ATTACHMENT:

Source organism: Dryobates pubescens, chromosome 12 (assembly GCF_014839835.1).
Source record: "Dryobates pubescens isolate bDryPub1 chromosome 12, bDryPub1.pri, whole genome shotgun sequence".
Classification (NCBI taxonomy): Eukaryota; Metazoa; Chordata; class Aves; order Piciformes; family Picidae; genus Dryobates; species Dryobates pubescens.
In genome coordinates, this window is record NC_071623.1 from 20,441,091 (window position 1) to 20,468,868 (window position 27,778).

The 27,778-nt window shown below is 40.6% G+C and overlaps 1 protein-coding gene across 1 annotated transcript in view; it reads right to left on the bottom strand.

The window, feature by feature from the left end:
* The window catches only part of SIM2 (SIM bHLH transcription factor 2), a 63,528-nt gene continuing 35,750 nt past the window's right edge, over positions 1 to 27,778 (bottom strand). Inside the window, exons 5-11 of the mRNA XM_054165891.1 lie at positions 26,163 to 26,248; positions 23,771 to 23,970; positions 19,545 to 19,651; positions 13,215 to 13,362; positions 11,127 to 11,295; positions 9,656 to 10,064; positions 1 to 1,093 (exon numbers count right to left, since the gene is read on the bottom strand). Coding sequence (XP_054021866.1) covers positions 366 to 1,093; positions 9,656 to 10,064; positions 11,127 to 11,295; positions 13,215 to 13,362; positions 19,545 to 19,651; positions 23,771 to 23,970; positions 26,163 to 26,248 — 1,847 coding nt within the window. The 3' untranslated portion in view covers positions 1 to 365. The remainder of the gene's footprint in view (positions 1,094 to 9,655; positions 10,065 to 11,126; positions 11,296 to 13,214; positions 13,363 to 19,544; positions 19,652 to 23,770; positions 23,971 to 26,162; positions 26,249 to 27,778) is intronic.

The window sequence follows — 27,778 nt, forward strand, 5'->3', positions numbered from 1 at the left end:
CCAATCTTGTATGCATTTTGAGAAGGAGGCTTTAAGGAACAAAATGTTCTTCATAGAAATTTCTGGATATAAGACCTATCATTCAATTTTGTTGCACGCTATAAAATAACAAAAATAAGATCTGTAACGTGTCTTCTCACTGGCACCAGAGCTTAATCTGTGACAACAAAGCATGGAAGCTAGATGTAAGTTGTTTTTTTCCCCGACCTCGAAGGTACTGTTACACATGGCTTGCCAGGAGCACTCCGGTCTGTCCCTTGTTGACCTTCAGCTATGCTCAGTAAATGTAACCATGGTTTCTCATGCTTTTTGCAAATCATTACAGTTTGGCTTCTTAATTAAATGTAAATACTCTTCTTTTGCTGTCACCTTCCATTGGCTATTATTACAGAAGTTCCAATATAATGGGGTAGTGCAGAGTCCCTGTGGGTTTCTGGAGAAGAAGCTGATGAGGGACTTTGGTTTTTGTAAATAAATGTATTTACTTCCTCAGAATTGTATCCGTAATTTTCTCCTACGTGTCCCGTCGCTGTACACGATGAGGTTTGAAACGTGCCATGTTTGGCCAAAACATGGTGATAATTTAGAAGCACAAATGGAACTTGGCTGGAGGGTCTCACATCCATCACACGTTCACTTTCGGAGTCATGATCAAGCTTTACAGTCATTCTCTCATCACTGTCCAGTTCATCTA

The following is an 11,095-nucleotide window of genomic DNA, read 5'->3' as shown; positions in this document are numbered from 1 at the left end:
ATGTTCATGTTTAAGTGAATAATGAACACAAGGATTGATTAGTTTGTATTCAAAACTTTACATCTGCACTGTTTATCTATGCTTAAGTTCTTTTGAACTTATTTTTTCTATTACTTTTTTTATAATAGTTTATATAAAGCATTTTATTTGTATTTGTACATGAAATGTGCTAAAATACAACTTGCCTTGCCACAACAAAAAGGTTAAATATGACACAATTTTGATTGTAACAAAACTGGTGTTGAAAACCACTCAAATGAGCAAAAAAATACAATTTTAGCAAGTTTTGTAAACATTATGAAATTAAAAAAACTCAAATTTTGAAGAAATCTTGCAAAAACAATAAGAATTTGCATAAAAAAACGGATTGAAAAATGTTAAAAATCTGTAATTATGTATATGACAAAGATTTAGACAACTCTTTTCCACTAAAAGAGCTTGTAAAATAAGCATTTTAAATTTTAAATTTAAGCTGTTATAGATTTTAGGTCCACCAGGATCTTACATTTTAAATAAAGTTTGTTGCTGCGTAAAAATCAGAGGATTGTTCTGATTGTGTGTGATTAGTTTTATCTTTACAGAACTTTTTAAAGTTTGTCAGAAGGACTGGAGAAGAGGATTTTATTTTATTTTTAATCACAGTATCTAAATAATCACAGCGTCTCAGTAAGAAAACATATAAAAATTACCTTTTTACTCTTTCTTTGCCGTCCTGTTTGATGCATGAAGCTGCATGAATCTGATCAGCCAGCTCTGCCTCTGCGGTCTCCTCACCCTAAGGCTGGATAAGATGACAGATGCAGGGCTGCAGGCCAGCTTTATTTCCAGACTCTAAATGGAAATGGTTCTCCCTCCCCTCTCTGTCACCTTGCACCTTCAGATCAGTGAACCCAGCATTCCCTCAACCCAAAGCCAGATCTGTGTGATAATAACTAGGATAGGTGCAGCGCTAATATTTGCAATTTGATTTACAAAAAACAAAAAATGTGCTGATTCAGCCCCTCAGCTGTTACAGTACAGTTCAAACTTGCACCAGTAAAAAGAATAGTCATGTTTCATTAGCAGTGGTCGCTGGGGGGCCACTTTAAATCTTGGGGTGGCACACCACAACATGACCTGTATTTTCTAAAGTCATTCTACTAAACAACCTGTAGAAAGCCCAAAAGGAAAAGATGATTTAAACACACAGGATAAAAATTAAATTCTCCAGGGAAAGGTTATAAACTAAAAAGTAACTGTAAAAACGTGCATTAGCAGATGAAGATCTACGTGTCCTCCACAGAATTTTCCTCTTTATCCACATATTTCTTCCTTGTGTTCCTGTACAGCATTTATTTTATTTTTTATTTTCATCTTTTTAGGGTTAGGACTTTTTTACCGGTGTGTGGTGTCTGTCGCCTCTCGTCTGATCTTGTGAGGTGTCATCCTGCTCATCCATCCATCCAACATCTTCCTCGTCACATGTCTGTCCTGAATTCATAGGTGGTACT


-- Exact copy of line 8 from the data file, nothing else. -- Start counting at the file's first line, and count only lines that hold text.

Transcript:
The window sequence follows — 27,778 nt, forward strand, 5'->3', positions numbered from 1 at the left end: